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Posted by William Neuburger

Ventilation of Gas Cabinets and Exhausted Enclosures, Part 2

February 12, 2021

Gas cabinets and exhausted enclosures are found in many of our client’s facilities, primarily in semiconductor fabrication and research laboratories. The appropriate amount of airflow is not always obvious to the designer. This blog is the second in a series of three that will focus on code requirements and ventilation rates for gas cabinets and exhausted enclosures associated with compressed gases and their distribution.

Part 1: Ventilation of Gas Cabinets and Exhausted Enclosures – Part 1 Overview

Part 2: Ventilation of Gas Cabinets and Exhausted Enclosures – Part 2 Gas Cabinets

Part 3: Ventilation of Gas Cabinets and Exhausted Enclosures – Part 3 Exhausted Enclosures and Design Advice

What is a Gas Cabinet?

The International Code Council (ICC) and the National Fire Prevention Association (NFPA) harmoniously define a cabinet harmoniously:

International Fire Code definition: A fully enclosed, ventilated, noncombustible enclosure used to provide an isolated environment for compressed gas cylinders in storage or use. Doors and access ports for exchanging cylinders and accessing pressure-regulating controls are allowed to be included.

National Fire Code 3.3.136: Gas Cabinet. A fully enclosed, noncombustible enclosure used to provide an isolated environment for compressed gas cylinders in storage or use. [55, 2013]

Gas Cabinet Applications

  • Used to increase maximum allowable quantities for certain hazardous materials in a control area
  • Best practice by some owners for any hazardous compressed gas
  • Sometimes statutory for any gas (health hazard gases in NFPA codes for example – corrosive, toxic and highly toxic) Gas panel example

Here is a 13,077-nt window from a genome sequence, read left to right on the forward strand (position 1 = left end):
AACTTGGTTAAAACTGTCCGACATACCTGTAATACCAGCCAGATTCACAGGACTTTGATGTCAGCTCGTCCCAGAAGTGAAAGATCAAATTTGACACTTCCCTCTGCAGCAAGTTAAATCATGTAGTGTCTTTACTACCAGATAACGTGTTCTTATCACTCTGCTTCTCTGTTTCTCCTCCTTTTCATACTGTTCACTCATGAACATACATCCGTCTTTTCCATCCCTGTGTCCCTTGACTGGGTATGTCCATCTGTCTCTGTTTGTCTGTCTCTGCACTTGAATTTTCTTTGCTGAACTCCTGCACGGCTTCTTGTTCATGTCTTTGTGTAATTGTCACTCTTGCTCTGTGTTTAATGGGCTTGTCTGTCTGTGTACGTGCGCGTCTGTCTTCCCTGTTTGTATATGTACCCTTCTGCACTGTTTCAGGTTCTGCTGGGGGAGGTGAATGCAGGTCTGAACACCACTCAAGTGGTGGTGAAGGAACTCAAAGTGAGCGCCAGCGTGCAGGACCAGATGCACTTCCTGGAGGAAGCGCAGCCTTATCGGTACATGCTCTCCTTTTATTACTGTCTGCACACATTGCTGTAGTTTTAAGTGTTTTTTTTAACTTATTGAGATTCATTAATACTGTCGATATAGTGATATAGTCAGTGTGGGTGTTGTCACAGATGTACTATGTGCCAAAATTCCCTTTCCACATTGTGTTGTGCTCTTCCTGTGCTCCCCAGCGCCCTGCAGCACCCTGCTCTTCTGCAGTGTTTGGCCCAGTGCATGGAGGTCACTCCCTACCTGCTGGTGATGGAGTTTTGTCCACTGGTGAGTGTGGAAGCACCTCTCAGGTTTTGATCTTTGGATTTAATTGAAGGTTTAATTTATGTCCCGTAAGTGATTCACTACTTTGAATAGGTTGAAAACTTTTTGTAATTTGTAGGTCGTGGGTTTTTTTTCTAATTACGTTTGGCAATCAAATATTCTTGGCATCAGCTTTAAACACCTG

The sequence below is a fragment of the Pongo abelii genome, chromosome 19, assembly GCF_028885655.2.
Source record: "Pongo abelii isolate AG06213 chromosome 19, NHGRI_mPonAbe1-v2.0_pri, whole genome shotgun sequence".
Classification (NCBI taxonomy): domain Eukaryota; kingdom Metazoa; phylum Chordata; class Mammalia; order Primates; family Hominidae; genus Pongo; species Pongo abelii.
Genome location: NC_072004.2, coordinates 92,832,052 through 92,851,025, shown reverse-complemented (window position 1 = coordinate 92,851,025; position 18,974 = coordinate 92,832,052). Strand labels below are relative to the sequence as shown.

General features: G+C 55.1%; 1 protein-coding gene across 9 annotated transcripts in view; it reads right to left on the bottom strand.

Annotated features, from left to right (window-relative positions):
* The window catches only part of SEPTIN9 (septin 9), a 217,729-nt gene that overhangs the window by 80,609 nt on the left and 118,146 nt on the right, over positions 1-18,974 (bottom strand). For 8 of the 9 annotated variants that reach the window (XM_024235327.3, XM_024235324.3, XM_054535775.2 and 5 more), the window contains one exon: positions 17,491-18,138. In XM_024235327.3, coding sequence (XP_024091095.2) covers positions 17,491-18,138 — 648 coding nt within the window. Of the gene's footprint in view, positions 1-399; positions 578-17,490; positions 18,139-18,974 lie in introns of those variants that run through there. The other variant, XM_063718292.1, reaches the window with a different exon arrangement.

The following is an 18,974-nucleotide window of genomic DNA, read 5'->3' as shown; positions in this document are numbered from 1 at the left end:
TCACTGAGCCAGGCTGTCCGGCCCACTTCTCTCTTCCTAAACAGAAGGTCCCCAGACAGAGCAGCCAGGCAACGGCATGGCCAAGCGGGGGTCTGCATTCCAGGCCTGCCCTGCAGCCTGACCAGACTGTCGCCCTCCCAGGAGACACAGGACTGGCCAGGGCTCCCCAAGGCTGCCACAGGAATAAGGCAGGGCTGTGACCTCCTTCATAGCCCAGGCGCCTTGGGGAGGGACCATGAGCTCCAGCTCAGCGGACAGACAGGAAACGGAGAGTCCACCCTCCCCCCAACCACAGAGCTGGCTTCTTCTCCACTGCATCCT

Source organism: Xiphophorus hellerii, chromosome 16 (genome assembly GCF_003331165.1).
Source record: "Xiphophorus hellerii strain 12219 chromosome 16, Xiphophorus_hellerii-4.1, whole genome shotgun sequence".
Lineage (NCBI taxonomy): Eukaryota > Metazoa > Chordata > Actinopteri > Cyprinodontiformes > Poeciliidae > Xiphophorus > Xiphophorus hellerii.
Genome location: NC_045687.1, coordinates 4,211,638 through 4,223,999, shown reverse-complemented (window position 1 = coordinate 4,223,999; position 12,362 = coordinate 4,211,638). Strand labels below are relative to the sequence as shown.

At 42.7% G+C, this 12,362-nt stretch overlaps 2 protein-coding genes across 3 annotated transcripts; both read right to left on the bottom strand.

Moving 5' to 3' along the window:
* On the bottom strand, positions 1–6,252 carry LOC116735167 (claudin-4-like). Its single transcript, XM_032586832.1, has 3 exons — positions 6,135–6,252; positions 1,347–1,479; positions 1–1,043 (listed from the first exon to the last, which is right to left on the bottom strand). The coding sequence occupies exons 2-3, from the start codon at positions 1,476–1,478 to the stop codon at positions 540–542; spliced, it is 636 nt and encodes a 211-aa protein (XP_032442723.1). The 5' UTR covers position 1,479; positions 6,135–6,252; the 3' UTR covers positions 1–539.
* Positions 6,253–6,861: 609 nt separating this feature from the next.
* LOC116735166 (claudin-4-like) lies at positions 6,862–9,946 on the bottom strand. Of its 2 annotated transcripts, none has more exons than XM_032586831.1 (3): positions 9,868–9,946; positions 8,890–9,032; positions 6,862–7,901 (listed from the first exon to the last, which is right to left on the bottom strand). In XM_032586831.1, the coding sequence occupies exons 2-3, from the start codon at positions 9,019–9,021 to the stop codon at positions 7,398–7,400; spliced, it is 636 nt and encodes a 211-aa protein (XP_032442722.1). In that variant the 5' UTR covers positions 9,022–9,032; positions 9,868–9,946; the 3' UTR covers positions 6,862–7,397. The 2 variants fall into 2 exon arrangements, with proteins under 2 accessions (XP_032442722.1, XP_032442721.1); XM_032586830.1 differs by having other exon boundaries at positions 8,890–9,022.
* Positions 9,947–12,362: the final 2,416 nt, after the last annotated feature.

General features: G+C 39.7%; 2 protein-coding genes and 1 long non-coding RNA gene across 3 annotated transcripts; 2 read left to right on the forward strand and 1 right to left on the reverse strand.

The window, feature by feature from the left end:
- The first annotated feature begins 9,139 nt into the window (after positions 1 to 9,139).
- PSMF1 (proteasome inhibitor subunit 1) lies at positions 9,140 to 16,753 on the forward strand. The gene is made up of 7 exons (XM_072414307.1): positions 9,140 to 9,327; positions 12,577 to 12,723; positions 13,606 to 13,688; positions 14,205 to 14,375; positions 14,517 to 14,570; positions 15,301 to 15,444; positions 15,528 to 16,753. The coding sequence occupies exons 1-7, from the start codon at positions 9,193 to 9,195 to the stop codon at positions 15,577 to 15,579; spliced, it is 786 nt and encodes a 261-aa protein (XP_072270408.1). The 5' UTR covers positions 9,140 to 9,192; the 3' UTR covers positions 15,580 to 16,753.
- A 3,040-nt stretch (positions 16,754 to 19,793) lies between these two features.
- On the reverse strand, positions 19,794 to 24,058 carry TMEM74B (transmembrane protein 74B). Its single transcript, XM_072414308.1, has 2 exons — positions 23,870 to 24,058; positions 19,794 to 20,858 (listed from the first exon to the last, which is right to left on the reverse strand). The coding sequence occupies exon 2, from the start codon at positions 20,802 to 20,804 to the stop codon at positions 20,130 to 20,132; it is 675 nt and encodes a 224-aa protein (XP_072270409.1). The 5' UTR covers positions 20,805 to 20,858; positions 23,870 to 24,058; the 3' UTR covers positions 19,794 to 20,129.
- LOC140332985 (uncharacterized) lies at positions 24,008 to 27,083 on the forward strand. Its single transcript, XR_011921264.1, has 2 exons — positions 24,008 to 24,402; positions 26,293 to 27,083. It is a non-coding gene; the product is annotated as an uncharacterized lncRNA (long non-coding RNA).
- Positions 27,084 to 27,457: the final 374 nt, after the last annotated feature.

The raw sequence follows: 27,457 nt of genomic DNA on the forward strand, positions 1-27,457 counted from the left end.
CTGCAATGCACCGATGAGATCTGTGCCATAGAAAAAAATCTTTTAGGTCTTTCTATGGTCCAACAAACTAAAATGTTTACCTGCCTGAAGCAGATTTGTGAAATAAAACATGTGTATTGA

Most gas cabinets share these features:

  • Between 6’ and 7’ tall, with an electronic controller on top.
  • About 2’ by 2’ in plan (wider for three-cylinder units) with the entire front as openable for cylinder changes.
  • Contains the gas cylinder or cylinders, pressure and flow controls, safety features.
  • The configuration of control elements varies by application and user requirement.
  • The front of the cabinet:
    • Is entirely openable for cylinder change.
    • Has an openable access port or door (usually safety glass) through which the gas control panel is visible and accessible.GC example
    • Has slots or adjustable louvers to allow air to flow in and around exhaust neck on top for duct connection, often 6” or 8”.
  • The gas cabinet’s purpose is to provide a physical separation of the compressed gas cylinder and controls from users.
  • The gas controls range from a very simple combination of a regulator and isolation valve to complicated auto-switchover configurations with automatic purging features to improve cylinder replacement safety and purity.Gas Cabinet Diagram

ICC and NFPA Gas Cabinet Ventilation Code Requirements

Chapter 50 of the International Fire Code and chapter 63 of the National Fire Code define the reequipments for gas cabinets, including ventilation. They are generally identical with minor (but nontrivial) differences. Designers should carefully review the relevant chapter of the statutory code before commencing design.Gas Cabinet Ventilation Code Requirements

The last blog in this series will cover ventilation for exhausted enclosures in a similar fashion, and advice for designers working on gas cabinet and exhausted enclosure installation.

 

About the Author

Bill has been a mechanical engineer since 1995 and with Hallam-ICS since 2010. His career has brought him to the top of the Transamerica Pyramid Center to psychiatric center sub-basements and most places in-between. He has experience designing, specifying and installing mechanical and electrical systems in the built environment covering industrial, institutional and commercial facilities.

Read  My Hallam Story  

About Hallam-ICS

Hallam-ICS is an engineering and automation company that designs MEP systems for facilities and plants, engineers control and automation solutions, and ensures safety and regulatory compliance through arc flash studies, commissioning, and validation. Our offices are located in Massachusetts, Connecticut, New York, Vermont and North Carolina and our projects take us world-wide.

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Topics: MEP Engineering

William Neuburger

By William Neuburger February 12, 2021

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